When driving on the Salaria road from the coast, a snowy landscape can be seen on both sides of the road, the snow looks as if cut by a sharp blade edge and the bright white of a sunny day immediately takes over.
The people were all evacuated, the army helicopter recovered the last scattered individuals, who were stuck isolated and without electricity for days. The rescuers, often swimming in the thick mantle and in very difficult conditions, exhausted after hours inspecting the houses already vacated, are now catching stray animals that run around dazed in the villages.
Today, Borgo di Arquata is dimmed down, there are very few civil protection and fire departments vehicles, the camp was demobilized, a young policeman caresses Ciaone the outdoor cat; the only open Community location, as it happens in many mountain villages of the many Italy, is the post office. Outside the container, a black-haired lady hugs her coat tight, attempting to protect herself more from the exhausting shocks than from the bitter cold. She says in dismay: “There is nothing here, you see? It was already a fragile area holding by miracle, now everything came down.” She starting walking away, she is about to leave, but then she turns around to talk with me so I don’t get disappointed: “Maybe my children will see the reconstruction, if everything continues like this. We get no answers from anybody, not even the tower was fenced.” Her outrage is mixed with a thwarted pain and she is offended by the circumstances. She participated in the protest rally held in Rome on January 25th, but she insists they were boycotted. Only three of the buses escorted by Fiano Romano reached their destination.
NEAR HER, THREE MEN are chatting, their faces are sullen. They come here every day, one of them had a shop in the village that was crushed by the rubble. The portly merchant says defiantly “It’s all motionless, didn’t they tell you?” In the meantime, the younger one who used to live in Pescara del Tronto, sporting an unkempt beard and a black hat, added indignantly: “The inaction of the State is impressive, everything here is like five months ago.” The camp is half-empty. At the top, where the hamlet begins, an army truck blocks the access. On the camp on the side field, a large tent smashed by the snow seems the emblem of the collapse. The man with the hat says: “We were able to heat it up by lighting something inside, but it collapsed.”
The town’s blonde postwoman has already returned from her tour. She says: “I go to Trisungo and Borgo, that’s it. I put a lot of mail in the mailboxes of empty houses as if I were delivering mail to ghosts, others have done the service. Follow me, they come here to get it.” She, too, like many others, moved to a town on the coast.
THE BLUE BAR located below the town, along the Salaria road, has moved into another container, near the damaged building. They reopened on December 28th and is the only operating economic activity, along with two farms in the area. The two side columns crumpled, although it had been built according to anti-seismic methods. Emily Chiesa, the cheerful and smiling girl serving at the counter, came here from Piedmont to join her boyfriend, who is from Arquata Scrivi , a suburb of Arquata del Tronto: “I moved out of love, but perhaps I did not choose the best place” she quips. She adds: “They should begin to urbanize the area of Pescara del Tronto, but everything is motionless, people are angry.” Outside, the snow piles around the square, next to the deserted gas station, surrounded by cars parked against the drifts.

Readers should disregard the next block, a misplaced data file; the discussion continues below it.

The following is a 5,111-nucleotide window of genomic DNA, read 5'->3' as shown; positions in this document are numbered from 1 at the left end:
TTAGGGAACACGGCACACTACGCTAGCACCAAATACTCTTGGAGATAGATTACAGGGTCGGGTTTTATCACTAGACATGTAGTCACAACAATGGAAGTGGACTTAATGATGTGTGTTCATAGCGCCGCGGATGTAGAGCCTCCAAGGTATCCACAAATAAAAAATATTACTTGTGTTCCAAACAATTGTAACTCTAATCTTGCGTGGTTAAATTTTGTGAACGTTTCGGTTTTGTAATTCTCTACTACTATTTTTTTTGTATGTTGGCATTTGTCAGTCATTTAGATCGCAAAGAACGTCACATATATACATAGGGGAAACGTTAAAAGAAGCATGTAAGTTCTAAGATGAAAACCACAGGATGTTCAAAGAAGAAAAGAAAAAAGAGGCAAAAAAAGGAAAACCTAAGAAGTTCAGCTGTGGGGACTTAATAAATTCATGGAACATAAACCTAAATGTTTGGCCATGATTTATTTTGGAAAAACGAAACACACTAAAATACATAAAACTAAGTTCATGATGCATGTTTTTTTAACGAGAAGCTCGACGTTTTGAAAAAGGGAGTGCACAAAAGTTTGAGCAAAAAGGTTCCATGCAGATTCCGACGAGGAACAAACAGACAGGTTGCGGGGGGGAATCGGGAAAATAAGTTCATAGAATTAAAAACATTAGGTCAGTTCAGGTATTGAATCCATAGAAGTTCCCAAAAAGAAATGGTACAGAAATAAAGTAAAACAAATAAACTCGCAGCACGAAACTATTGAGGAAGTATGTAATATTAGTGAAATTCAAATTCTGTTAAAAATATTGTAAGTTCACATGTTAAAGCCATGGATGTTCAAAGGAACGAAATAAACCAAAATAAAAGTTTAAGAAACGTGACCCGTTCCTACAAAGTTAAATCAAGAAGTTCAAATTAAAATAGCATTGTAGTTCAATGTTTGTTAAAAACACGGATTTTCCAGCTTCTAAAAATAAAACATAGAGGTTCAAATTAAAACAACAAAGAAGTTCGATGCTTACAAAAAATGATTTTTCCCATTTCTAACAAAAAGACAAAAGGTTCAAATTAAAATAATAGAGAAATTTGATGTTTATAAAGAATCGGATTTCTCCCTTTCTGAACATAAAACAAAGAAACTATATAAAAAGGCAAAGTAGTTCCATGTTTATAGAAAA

Emily says: “The problem of the snow is not the snow itself, the Salaria road was blocked only for two days.” The other bartender Angelo, a thin man with graying hair, is fumbling in front of the Gaggia espresso machine. He slept here two nights to bring relief to the truckers stranded by the storm. There were about fifteen, between Italians and foreigners. A Cascia hauler with the tanker loaded with milk also slept in a sleeping bag inside the bar, while others took shelter inside the truck bunks.
He confirmed: “They were stuck here from Tuesday to Thursday, the relief crews were not able to open the road, they say the snow plows broke down and a turbine vehicle could not go up the roadway.” He says it skeptically, with the air of one who does not believe it. “They ate, they drank, then they removed the snow from the roof, and Wednesday night we went to save an 80-year old man who lived in a trailer.” He says amused that two of them were carrying fresh eggs in the trailers, which they used to prepare food. “Omelets and carbonara pasta, we cooked more than one hundred portions in two days.” He says, laughing again, “it was an adventure.”
THE POSTAL EMPLOYEE Andrea Paci, Emily’s boyfriend, tells us what it means to live inside the earthquake, bombarded with more than 50,000 shocks in five months. “The roar on August 24th is unforgettable, I could not get out of the house, because the shocks did not have a direction, it was trembling all over.” He says that now “you live and expect the earthquake, you go to bed and wait for the earth to shake.” In a strained voice, he tells us that there are children who wake up agitated in the middle of the night and cannot fall asleep anymore, others have had epileptic seizures. “Fifty thousand shocks, one every four minutes. The earth shakes, and shakes and shakes. The roar is really disturbing, I will never forget it.”